Donning a green halter-neck top paired with green athleisure shorts, Elli even tried aerial Yoga during her vacay. She shared in the caption, “Finally got to try out Aerial Yoga Very tough and so much fun! (Video coming soon lol)” sic.

  

Elli wrapped up her trip this weekend but as she returned home, fans travel bug has been kicked in while their fitness goals amplified courtesy the actor’s motivating pictures and videos from the Maldives.

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medicine

GW University Tells Students: Buy a Week of Food and Medicine to Prep for Election Chaos

An email sent to George Washington University Students Friday suggested students prep for election week the way they would a hurricane or snowstorm. “Before Tuesday, we recommend you have at least one week of food, supplies, and medicine for your room,” the email says.

Large numbers of protesters and demonstrators are expected in the District this week, including thousands tonight at Black Lives Matter Plaza. Currently, DC officials say they’re not aware of any credible threats of violence in the District, and that while parking will be restricted downtown tonight and tomorrow, they haven’t called up the National Guard or recommended businesses board up.

Many businesses have still decided to take extra precautions by boarding up or closing, and it seems individual Washingtonians have done the same — some local supermarkets have been depleted of food staples like meat and eggs.

Jane Recker

Assistant Editor

Jane is a Chicago transplant who now calls Cleveland Park her home. Before joining Washingtonian, she wrote for Smithsonian Magazine and the Chicago Sun-Times. She is a graduate of Northwestern University, where she studied journalism and opera.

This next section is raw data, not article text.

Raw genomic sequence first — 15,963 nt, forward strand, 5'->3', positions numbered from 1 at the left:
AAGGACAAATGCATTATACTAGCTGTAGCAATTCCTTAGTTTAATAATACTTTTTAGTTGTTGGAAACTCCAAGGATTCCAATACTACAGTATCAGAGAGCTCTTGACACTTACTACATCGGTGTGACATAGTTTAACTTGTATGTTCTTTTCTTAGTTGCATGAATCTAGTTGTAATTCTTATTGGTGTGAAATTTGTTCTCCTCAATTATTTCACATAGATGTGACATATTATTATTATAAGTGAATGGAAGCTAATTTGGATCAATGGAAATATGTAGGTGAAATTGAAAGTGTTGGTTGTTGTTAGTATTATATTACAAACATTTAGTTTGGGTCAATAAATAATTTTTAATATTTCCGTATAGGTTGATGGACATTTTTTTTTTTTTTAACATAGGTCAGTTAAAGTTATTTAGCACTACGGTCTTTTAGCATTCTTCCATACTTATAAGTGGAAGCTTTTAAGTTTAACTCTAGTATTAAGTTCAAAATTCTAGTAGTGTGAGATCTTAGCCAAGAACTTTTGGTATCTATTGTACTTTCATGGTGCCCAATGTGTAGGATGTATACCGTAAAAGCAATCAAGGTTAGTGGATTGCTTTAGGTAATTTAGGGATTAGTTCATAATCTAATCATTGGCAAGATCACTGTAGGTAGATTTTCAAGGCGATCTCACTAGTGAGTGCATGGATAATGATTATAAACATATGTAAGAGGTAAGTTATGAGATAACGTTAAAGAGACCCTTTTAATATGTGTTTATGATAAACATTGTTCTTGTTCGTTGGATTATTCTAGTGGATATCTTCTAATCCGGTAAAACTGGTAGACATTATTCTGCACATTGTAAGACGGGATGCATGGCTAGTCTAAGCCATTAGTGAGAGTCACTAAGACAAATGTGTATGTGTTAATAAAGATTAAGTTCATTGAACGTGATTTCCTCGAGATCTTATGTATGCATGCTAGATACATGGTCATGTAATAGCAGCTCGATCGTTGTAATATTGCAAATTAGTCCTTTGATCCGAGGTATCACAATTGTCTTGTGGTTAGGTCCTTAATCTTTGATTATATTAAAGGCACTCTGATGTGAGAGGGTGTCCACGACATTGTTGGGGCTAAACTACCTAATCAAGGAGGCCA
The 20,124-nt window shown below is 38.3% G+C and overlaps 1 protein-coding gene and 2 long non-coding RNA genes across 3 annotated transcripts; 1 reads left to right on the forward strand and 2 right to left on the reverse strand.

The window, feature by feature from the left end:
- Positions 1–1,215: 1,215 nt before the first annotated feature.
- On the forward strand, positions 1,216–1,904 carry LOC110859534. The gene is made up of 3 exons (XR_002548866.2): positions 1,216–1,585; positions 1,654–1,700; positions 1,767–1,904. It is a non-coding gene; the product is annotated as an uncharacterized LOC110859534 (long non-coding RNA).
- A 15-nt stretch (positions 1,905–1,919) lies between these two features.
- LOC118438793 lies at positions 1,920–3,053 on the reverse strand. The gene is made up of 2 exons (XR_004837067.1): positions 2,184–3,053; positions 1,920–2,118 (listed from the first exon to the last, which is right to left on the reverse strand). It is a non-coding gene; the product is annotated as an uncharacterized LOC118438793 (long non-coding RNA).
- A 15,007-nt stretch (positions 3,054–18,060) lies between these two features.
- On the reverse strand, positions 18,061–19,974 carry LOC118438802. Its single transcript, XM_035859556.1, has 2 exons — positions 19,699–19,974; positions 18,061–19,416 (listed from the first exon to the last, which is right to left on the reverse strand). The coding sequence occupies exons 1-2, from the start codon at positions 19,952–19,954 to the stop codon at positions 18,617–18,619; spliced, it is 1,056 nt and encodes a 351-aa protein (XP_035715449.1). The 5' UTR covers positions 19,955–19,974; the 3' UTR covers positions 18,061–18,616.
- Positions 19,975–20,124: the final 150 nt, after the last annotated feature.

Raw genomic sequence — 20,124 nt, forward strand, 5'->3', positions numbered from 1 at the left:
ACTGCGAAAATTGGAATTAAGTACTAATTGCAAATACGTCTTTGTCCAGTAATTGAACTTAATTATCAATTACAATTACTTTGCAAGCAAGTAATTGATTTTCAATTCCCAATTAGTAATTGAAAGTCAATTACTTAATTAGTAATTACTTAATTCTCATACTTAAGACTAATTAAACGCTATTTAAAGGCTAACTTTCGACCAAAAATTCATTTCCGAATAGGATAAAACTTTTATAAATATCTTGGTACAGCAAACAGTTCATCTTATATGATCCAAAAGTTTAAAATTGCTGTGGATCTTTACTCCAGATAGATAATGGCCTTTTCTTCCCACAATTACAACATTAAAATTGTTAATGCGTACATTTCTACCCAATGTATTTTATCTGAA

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health

Frozen Food Packages in China Keep Testing Positive For Coronavirus. Here’s Why Health Experts Aren’t Worried

They’ve reportedly found it on packages of Ecuadorian shrimp, squid from Russia and Norwegian seafood.



a man preparing food in a room: Medical workers wearing protective suits collect samples from imported frozen beef for COVID-19 tests at a food factory in Shanghai, China on August 18, 2020.


© Yin Liqin—China News Service/Getty Images
Medical workers wearing protective suits collect samples from imported frozen beef for COVID-19 tests at a food factory in Shanghai, China on August 18, 2020.

Since June, Chinese health authorities have been detecting genetic traces of SARS-CoV-2, the virus that causes COVID-19, on refrigerated and frozen foods from around the world. Then, on Oct. 17, the Chinese Centers for Disease Control (CDC) announced it had isolated active SARS-CoV-2 on packs of imported fish. The agency says this world-first discovery, made while tracing a recent outbreak in Qingdao to two dock workers, shows contaminated food packaging can cause infections.

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While it remains unclear if the dock workers actually contracted COVID-19 from the seafood they were handling, the government is stepping up precautions. Qingdao will now scrutinize all incoming frozen food (after testing all 9 million residents), while the Beijing city government has urged companies to avoid importing frozen foods from countries badly hit by the pandemic — though it did not specify which ones.

Concern over possible transmission through imported food is running high in China, which has nearly stamped out domestic transmission of the pathogen. It is one of the only countries to impose wide-scale coronavirus inspections on incoming shipments.